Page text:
I . *con·tent
/ ˈkɒntent; NAmE ˈkɑːn-/ noun
—see also content (II)
contents [ pl. ] the things that are contained in sth :
He tipped the contents of the bag onto the table.
Fire has caused severe damage to the contents of the building.
She hadn't read the letter and so was unaware of its contents.
contents [ pl. ] the different sections that are contained in a book :
a table of contents (= the list at the front of a book)
a contents page
[ sing. ] the subject matter of a book, speech, programme, etc. :
Your tone of voice is as important as the content of what you have to say.
The content of the course depends on what the students would like to study.
Her poetry has a good deal of political content.
[ sing. ] (following a noun) the amount of a substance that is contained in sth else :
food with a high fat content
the alcohol content of a drink
[ U ] ( computing ) the information or other material contained on a website or CD-ROM :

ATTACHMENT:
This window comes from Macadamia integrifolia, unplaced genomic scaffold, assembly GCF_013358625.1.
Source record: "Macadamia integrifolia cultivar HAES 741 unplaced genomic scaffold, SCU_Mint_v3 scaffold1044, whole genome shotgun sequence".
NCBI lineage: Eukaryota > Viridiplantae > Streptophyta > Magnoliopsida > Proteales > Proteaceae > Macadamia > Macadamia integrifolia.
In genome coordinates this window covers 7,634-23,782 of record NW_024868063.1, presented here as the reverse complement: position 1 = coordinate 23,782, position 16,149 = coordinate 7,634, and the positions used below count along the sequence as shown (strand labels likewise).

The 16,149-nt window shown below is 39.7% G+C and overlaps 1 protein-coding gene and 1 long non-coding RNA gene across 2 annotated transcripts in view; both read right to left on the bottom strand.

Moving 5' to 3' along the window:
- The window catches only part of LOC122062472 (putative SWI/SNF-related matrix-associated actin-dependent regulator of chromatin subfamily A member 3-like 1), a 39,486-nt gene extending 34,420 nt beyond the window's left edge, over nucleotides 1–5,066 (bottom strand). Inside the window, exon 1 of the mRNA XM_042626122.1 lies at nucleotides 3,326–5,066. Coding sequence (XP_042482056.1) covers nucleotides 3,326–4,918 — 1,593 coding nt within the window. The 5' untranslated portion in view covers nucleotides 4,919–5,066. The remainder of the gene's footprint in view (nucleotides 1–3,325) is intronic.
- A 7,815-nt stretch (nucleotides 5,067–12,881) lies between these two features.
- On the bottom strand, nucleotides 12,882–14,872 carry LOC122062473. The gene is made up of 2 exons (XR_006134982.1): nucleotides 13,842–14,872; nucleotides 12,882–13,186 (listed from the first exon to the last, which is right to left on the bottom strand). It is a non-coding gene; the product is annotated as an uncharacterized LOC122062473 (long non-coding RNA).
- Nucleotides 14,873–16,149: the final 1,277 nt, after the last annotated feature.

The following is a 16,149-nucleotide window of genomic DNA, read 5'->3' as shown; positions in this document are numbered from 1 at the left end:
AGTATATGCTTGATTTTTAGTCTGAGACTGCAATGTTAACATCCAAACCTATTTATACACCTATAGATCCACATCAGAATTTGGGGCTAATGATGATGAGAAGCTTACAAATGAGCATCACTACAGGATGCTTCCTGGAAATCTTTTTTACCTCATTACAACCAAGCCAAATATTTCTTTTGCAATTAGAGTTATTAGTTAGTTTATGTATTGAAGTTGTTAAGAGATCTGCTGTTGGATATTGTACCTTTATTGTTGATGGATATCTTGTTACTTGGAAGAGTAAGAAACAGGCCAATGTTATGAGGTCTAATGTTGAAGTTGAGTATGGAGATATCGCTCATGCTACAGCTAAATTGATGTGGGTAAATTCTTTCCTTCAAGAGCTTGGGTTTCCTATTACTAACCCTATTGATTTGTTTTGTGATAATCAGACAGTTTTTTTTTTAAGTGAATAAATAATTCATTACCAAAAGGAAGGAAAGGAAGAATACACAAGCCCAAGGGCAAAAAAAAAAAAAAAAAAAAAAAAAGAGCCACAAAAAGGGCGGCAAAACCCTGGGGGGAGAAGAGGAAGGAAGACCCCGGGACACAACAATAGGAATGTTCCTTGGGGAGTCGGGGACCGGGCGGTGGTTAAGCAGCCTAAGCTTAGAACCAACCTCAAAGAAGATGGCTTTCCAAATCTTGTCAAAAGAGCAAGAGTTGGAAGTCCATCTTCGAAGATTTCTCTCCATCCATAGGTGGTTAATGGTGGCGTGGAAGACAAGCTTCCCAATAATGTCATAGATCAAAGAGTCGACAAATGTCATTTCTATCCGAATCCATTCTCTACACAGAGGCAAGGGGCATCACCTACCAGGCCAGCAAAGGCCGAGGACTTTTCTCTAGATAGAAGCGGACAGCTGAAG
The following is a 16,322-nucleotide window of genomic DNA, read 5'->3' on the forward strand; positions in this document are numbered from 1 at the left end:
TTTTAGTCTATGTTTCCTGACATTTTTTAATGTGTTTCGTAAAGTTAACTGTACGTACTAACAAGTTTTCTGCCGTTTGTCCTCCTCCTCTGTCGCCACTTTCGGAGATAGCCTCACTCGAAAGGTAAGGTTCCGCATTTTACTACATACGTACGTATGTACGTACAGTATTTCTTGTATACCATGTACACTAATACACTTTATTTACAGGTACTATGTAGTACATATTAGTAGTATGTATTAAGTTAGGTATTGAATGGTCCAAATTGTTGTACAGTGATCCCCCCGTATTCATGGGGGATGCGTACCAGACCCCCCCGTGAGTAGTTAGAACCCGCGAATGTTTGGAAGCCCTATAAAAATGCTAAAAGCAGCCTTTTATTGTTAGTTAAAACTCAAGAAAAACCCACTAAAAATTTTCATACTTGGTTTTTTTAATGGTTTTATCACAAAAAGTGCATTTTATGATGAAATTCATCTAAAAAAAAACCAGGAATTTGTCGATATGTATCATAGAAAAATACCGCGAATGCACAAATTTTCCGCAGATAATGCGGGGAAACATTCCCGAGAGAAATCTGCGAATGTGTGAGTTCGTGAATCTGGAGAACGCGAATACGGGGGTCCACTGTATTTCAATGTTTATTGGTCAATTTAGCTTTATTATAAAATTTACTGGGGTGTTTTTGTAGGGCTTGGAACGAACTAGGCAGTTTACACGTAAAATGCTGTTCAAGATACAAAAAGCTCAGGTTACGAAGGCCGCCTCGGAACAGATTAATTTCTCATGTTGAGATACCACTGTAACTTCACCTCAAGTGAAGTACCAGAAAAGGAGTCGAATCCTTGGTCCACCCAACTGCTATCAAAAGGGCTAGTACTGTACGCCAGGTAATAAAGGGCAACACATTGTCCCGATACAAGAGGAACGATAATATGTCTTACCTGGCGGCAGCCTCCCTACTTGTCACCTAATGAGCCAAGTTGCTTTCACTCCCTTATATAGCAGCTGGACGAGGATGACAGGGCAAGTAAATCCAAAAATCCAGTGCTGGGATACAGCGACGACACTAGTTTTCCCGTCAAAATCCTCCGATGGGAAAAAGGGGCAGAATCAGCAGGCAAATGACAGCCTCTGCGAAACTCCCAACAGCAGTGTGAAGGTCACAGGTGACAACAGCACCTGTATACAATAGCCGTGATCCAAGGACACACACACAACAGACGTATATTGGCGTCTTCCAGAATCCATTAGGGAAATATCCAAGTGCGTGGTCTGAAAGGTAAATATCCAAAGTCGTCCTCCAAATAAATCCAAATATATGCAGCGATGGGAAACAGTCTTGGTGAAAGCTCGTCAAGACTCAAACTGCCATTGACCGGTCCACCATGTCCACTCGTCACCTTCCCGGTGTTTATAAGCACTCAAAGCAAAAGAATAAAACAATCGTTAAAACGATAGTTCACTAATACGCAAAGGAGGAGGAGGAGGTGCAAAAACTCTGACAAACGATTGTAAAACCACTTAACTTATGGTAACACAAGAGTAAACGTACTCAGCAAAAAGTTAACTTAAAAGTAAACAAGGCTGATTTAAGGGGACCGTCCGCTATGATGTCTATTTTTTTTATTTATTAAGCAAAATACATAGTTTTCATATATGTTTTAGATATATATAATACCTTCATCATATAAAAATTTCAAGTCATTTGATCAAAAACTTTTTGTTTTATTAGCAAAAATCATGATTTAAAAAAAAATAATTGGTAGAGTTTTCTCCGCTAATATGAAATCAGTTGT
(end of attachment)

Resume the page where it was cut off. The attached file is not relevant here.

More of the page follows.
online content providers
II . con·tent
/ kənˈtent; NAmE / adjective , verb , noun
—see also content (I)
■ adjective [ not before noun ]
content (with sth) happy and satisfied with what you have :
Not content with stealing my boyfriend (= not thinking that this was enough) , she has turned all my friends against me.
He seemed more content, less bitter.
He had to be content with third place.
➡ note at happy
content to do sth willing to do sth :
I was content to wait.
■ verb [ vn ]
content yourself with sth to accept and be satisfied with sth and not try to have or do sth better :
Martina contented herself with a bowl of soup.
( formal ) to make sb feel happy or satisfied :
My apology seemed to content him.
II . late Middle English : via Old French from Latin contentus satisfied, past participle of continere from con- altogether + tenere to hold.